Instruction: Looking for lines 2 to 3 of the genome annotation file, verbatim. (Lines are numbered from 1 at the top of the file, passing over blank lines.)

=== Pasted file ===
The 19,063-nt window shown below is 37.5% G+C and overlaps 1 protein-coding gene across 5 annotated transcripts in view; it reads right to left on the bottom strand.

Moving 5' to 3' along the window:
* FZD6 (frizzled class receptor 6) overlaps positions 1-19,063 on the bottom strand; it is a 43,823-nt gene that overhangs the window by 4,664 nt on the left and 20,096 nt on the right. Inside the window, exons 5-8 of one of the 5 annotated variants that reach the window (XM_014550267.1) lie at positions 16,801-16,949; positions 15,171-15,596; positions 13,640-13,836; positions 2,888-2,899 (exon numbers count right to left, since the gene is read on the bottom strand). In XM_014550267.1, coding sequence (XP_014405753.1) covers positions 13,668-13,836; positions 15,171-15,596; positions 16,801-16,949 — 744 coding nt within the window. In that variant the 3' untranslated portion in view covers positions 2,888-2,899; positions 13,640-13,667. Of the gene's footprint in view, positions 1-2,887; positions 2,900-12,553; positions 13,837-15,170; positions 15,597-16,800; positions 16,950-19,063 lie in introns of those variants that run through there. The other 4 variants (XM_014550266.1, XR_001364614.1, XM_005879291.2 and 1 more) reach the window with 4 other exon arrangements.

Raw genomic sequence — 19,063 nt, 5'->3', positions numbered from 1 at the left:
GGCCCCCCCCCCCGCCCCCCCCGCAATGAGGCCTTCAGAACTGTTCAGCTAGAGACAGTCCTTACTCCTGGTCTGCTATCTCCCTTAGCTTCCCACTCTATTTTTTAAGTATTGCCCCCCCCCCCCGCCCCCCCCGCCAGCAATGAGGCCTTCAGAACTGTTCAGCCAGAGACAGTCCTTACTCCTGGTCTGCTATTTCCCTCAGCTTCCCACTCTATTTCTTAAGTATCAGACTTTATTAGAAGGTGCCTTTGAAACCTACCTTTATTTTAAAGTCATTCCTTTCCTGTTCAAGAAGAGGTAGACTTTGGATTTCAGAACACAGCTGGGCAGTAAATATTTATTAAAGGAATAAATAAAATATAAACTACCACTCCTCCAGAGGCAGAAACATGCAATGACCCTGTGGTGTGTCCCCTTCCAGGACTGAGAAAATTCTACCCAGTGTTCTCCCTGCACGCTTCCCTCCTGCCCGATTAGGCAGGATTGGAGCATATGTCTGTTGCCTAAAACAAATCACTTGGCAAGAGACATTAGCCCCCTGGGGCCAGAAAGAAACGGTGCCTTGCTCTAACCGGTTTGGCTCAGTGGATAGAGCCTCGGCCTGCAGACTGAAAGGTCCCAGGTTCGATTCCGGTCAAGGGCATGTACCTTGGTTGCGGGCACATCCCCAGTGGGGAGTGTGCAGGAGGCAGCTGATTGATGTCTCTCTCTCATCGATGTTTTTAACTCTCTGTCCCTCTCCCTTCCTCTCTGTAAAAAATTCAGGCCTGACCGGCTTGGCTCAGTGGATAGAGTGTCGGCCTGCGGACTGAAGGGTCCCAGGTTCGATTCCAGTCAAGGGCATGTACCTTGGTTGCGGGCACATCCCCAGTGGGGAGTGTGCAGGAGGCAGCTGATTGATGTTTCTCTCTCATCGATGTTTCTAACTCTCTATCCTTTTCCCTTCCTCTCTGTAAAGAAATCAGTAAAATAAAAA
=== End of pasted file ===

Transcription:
Moving 5' to 3' along the window:
* FZD6 (frizzled class receptor 6) overlaps positions 1-19,063 on the bottom strand; it is a 43,823-nt gene that overhangs the window by 4,664 nt on the left and 20,096 nt on the right. Inside the window, exons 5-8 of one of the 5 annotated variants that reach the window (XM_014550267.1) lie at positions 16,801-16,949; positions 15,171-15,596; positions 13,640-13,836; positions 2,888-2,899 (exon numbers count right to left, since the gene is read on the bottom strand). In XM_014550267.1, coding sequence (XP_014405753.1) covers positions 13,668-13,836; positions 15,171-15,596; positions 16,801-16,949 — 744 coding nt within the window. In that variant the 3' untranslated portion in view covers positions 2,888-2,899; positions 13,640-13,667. Of the gene's footprint in view, positions 1-2,887; positions 2,900-12,553; positions 13,837-15,170; positions 15,597-16,800; positions 16,950-19,063 lie in introns of those variants that run through there. The other 4 variants (XM_014550266.1, XR_001364614.1, XM_005879291.2 and 1 more) reach the window with 4 other exon arrangements.